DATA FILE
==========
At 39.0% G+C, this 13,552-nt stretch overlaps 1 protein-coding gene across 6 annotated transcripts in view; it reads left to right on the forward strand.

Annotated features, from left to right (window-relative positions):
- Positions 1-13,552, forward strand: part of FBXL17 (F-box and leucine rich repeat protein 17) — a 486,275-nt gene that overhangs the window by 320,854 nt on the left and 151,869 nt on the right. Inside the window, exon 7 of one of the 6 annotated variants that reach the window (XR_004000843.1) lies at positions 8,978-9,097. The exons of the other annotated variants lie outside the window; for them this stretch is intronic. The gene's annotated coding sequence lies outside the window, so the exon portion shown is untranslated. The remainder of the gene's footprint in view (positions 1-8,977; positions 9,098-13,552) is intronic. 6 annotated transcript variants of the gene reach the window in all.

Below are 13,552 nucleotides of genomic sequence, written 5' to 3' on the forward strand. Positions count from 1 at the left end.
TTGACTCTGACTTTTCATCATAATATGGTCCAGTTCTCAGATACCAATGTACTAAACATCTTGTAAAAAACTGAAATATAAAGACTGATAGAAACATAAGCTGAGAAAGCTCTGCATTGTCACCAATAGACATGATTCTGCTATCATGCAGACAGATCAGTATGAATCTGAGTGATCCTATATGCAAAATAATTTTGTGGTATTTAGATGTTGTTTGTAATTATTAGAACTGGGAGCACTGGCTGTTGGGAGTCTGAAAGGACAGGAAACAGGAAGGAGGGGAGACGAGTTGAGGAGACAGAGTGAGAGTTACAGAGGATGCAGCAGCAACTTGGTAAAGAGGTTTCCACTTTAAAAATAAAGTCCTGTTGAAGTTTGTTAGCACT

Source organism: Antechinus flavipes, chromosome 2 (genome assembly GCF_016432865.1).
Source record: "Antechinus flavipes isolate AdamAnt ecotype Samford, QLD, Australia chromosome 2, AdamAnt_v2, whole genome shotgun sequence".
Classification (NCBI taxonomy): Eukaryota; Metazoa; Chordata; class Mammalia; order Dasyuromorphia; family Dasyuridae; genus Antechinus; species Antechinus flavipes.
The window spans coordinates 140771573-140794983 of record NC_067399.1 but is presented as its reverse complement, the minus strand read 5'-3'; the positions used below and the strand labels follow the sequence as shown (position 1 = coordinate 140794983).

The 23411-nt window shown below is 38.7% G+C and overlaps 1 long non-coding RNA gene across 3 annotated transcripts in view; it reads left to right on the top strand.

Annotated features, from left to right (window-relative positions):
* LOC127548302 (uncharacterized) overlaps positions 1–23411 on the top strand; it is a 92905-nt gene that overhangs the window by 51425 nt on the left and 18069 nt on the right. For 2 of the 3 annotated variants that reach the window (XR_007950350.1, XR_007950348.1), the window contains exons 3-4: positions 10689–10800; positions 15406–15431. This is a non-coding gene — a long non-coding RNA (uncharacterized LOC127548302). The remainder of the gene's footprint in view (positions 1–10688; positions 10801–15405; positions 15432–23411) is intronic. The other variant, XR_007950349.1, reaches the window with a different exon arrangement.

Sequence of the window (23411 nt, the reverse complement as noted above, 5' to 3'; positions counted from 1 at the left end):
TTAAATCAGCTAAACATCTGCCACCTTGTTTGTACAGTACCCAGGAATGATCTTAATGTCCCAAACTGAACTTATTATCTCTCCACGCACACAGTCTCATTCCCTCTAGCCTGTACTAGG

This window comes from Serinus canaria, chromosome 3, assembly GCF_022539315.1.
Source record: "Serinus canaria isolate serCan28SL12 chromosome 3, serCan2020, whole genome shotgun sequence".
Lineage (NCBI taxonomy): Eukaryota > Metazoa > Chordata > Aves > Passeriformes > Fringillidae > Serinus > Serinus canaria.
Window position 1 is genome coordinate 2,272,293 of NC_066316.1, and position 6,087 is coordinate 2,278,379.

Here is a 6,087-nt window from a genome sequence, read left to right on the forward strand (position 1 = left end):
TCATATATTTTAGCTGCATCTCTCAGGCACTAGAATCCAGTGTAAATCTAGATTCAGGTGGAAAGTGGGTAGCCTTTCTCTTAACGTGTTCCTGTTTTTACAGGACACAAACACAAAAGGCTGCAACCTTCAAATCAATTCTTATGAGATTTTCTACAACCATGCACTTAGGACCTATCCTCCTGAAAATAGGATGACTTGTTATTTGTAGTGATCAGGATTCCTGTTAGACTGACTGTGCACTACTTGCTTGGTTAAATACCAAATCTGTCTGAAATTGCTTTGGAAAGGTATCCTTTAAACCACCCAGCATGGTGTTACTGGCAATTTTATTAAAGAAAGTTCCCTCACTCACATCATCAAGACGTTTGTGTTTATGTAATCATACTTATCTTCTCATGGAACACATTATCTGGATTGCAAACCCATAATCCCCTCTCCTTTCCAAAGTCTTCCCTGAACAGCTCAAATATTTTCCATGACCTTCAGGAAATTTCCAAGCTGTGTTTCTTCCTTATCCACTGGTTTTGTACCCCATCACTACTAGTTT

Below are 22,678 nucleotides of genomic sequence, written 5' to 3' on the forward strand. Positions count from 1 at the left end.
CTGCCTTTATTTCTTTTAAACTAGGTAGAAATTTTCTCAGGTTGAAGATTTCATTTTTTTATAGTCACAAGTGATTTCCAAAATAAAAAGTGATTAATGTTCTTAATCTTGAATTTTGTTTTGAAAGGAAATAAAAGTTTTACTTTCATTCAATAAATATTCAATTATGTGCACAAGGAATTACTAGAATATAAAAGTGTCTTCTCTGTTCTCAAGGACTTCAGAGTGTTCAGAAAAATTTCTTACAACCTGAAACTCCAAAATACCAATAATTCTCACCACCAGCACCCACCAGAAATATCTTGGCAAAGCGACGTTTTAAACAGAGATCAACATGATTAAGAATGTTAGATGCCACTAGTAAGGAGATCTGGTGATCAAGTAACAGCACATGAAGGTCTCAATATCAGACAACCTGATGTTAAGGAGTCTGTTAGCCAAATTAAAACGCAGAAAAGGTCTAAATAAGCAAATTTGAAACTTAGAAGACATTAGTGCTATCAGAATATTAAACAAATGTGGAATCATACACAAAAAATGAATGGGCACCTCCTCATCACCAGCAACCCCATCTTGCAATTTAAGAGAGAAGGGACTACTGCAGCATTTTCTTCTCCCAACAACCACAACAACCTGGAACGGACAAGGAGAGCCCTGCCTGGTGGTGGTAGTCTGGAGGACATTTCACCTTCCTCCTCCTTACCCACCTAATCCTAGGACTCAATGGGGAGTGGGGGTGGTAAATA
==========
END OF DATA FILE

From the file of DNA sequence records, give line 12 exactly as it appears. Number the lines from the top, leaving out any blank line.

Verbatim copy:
* LOC127548302 (uncharacterized) overlaps positions 1–23411 on the top strand; it is a 92905-nt gene that overhangs the window by 51425 nt on the left and 18069 nt on the right. For 2 of the 3 annotated variants that reach the window (XR_007950350.1, XR_007950348.1), the window contains exons 3-4: positions 10689–10800; positions 15406–15431. This is a non-coding gene — a long non-coding RNA (uncharacterized LOC127548302). The remainder of the gene's footprint in view (positions 1–10688; positions 10801–15405; positions 15432–23411) is intronic. The other variant, XR_007950349.1, reaches the window with a different exon arrangement.